when making changes or designing your system. You must not forget
the name and password you assign or you will no longer have access to
the software which makes changes to your equipment. The program
settings file will be labeled the same name as your system name as a
folder inside the Program Files/Aiphone/AN8000/ folder. You will not
actually name your system right now if it is new.
Customer Name _________________ (for your reference)
System Name ___________________
Password _______________________
Figure 1: System selection screen
Open the AN-8000 software and select New System unless you are adding equipment to an existing system. Hit the OK
button and you get 4 options, Unit Scan, System Settings, Password Change and Clock Setting. Click on Unit Scan to
open the tool that searches the subnet for AN equipment and allows you to set IP addresses. This uses a broadcast
which will not leave the router your computer is connected to, you should repeat the following step for every subnet on
your system until every device has the correct, unique IP address, subnet mask and gateway information.
Unit Scan
Unit Scan is used to make IP address assignments to the
hardware. With the Unit Scan window open click the Scan
button. When the equipment list appears, double click each
address and change it to match what you were given by the
network administrator and press enter to save each setting.
Once you have assigned the devices unique IP addresses,
put a check in the box next to each device and hit
Configuration to save those settings to the devices. You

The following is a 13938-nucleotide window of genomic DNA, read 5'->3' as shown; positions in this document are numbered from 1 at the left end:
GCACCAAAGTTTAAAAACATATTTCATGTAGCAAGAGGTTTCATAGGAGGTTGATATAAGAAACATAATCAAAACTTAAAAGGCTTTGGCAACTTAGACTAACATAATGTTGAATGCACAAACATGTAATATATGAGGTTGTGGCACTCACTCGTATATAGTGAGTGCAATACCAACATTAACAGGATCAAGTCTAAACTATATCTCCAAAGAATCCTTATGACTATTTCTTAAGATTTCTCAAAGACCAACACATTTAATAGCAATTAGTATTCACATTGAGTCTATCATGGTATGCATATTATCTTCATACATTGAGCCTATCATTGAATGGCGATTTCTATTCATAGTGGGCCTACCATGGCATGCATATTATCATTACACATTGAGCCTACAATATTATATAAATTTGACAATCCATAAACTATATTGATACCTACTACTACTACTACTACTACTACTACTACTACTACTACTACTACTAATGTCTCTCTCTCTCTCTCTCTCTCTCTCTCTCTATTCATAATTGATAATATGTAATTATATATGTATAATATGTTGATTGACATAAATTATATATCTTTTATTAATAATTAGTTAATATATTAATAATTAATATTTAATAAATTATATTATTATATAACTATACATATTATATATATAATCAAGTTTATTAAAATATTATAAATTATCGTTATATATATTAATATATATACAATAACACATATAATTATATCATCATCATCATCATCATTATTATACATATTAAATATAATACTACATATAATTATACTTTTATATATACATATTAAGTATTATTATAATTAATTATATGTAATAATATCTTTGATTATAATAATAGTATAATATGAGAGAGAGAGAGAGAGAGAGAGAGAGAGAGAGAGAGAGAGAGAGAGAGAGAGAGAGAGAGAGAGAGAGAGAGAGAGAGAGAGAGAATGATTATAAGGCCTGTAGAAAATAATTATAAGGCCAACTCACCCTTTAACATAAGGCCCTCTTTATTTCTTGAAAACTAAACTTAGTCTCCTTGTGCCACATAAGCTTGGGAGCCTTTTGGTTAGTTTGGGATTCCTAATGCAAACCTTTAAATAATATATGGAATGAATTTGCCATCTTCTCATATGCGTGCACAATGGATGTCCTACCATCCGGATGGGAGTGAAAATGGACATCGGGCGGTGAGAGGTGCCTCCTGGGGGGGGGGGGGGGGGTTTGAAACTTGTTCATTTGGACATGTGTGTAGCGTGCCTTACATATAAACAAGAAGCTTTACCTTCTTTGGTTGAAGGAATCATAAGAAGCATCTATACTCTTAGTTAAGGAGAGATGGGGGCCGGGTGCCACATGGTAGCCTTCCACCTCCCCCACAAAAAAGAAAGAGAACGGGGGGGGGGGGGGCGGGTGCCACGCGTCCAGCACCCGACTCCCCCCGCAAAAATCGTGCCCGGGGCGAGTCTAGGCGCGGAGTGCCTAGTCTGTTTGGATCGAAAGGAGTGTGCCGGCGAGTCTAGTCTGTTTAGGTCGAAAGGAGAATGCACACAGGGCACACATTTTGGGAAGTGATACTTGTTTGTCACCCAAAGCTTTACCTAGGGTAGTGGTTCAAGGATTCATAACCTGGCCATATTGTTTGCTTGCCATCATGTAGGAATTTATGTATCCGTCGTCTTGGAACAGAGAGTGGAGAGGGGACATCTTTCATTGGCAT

may then close the Unit Scan window.
At this point we should also change the computer’s
IP address to be on the same subnet our equipment is on.
Note: In this example, the AN-8500MS did not show up in the scan. If
this happens check power, or wait 30 seconds and try again.
Figure 2: Unit Scan
Equipment List
The Equipment Registration tab of the General section is
used to tell the software which devices our system will use.
The Content section of the Equipment Registration
tab should be filled out with the appropriate quantities of
each item in your system so the software is aware of each
part of your system. Change each line in the Content
section from 0 to the correct quantity and press enter, for
each device an Equipment No. row will appear at the
bottom with a set of default settings.
Each Exchange, IP Station (whether a door or a
master) and Multi Interface requires an IP address to
communicate with each other (the IP address we assigned
in Unit Scan). You may import these IP Addresses using the
button. When the window pops up, you will
Figure 3: Equipment Registration, see page 150.
see the Equipment No. items from before as
well as a blank area on the bottom.
Hit the “Scan” button and you will see the result of
your Unit Scan from before on the lower half of the
window. One at a time select an item from the lower half
(the correct settings) and an item from the top half (the
default and incorrect settings) and click Import so the
software and the Unit Scan agree on your IP addresses.
Click OK when you are done.
You can also manually enter in the correct IP
addresses without using the Import from Scan Result